Sit-Ups (How To, Muscles Worked, Benefits)
Sit-ups are one of the tried and true ‘classic’ core exercises. However, even though they may be an old classic, Sit-ups are still one of the most effective core strengthening exercises that you can do.
In this guide, I’m going to teach you how to properly do Sit-ups, explain what muscles they work and provide a few alternatives.
How To Do Sit-Ups
- Lay on your back, knees bent, feet flat on the floor.
- Place your hands either behind your head for support, beside the ears or with arms crossed in front of the chest.
- Sit up by contracting and flexing the abdominals
- Lower back down to the floor and repeat
The biggest mistake that I see with Sit-ups is pulling way too hard on the back of the head. If you are going to place your hands behind your head, do so only to support the head, not pull on it.
Instead of placing the hands behind the head you can also keep hands by the ears, or in front of the chest if needed, but avoid pulling on the back of the head.
Benefits of Situps
Situps primarily target your rectus abdominis muscle. Strengthening the rectus abdominis (along with the rest of your core) can improve your posture, balance, and overall core strength and stability.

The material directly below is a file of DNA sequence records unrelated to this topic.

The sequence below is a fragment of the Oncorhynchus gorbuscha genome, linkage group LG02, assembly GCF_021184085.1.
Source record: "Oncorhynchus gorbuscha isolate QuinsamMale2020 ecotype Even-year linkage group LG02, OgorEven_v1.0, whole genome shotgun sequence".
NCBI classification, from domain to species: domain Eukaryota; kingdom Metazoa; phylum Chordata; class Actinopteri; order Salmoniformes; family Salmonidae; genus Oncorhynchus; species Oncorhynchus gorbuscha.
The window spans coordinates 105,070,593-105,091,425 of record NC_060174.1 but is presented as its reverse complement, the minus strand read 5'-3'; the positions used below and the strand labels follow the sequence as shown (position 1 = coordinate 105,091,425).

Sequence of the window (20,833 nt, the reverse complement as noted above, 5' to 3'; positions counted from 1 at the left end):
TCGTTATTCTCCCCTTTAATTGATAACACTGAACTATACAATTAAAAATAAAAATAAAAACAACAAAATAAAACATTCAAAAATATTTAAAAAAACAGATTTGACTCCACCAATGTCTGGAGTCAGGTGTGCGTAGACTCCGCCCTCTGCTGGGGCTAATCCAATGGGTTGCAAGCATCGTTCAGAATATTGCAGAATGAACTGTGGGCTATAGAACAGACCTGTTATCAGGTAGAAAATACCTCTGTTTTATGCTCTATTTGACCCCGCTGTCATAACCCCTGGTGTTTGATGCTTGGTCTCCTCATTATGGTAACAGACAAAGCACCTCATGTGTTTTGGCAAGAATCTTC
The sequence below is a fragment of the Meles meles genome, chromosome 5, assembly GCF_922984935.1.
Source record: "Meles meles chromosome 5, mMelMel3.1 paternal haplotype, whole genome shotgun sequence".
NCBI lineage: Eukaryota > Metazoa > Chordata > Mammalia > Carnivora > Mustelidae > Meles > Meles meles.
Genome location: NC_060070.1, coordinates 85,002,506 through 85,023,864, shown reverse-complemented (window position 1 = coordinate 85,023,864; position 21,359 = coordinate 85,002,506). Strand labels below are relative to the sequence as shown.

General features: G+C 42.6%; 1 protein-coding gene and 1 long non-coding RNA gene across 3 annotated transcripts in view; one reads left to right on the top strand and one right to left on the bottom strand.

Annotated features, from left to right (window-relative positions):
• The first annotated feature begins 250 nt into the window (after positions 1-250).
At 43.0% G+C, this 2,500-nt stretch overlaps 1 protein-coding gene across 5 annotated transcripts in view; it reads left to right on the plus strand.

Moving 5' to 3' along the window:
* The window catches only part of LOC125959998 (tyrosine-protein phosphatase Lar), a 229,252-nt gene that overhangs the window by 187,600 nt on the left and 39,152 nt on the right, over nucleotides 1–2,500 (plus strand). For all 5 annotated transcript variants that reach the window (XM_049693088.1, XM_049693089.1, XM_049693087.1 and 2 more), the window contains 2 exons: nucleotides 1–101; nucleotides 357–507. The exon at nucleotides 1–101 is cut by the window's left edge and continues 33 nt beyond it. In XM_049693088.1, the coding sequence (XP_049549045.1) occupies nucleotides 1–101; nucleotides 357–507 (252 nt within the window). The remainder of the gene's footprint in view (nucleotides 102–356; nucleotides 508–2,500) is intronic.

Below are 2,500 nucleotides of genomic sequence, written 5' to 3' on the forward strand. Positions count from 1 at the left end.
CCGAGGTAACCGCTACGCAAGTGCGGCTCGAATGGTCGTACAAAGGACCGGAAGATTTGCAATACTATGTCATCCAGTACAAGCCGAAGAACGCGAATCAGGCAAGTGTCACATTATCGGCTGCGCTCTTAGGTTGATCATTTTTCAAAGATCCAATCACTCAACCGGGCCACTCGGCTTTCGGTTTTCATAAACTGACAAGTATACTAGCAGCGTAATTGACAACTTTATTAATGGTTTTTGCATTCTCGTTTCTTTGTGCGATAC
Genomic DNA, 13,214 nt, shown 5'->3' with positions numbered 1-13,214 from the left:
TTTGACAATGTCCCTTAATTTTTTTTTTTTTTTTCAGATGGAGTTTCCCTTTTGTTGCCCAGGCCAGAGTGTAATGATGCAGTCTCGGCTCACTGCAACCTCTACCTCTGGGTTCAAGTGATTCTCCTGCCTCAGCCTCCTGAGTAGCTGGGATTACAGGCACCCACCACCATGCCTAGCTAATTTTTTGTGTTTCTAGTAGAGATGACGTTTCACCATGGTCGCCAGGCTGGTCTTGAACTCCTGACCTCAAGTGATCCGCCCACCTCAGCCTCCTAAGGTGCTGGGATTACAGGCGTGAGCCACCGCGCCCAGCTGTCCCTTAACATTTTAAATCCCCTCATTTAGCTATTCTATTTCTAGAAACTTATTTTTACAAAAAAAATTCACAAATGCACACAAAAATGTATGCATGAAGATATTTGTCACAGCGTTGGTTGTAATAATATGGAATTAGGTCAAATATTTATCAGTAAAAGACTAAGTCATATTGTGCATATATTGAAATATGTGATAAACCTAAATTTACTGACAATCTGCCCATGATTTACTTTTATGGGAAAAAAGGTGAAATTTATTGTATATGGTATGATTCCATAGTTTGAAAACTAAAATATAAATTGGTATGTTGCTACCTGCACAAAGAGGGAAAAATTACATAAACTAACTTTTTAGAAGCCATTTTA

A strong core is essential for many sports and activities, including running, jumping, and lifting weights. By strengthening your abs with Situps, you can improve your athletic performance and reduce your risk of injury.
Situps require no equipment and can be done anywhere, making them a convenient exercise for people with busy schedules or limited access to a gym.
How Many Reps?
I normally program Sit-ups as part of a core circuit with 2 or 3 other exercises. The rep range is usually 1 or 2 sets of 15 to 25 reps.
Sit-ups work the entire abdominal region but primarily emphasize the Rectus Abdominis.
If you’re unable to do Sit-ups, here are a few alternatives that you may be able to use as a substitution. Want even more options? Here are 17 alternatives to Sit-ups to work your core.
The simplest alternative to Sit-ups is to switch them out for Crunches. If you’re struggling with Sit-ups, Crunches is the first thing I would suggest as a replacement until you’re ready to progress back to Sit-ups.
Start laying on your back as well, knees bent at 90 and feet off the floor. Instead of sitting all the way up, simply crunch up and squeeze the abs.
Another alternative for Sit-ups are Suitcase Crunches. These are a little more difficult than regular Crunches, so they can be used as a progression toward doing full Sit-ups.
Instead of laying on your back, balance up on your butt and bring your knees and chest together at the top and then extend out – keeping back and feet off the ground throughout the entire set.
More Links and Info
For more ab exercises with step-by-step instructions, check out the Core Section of the Exercise Library.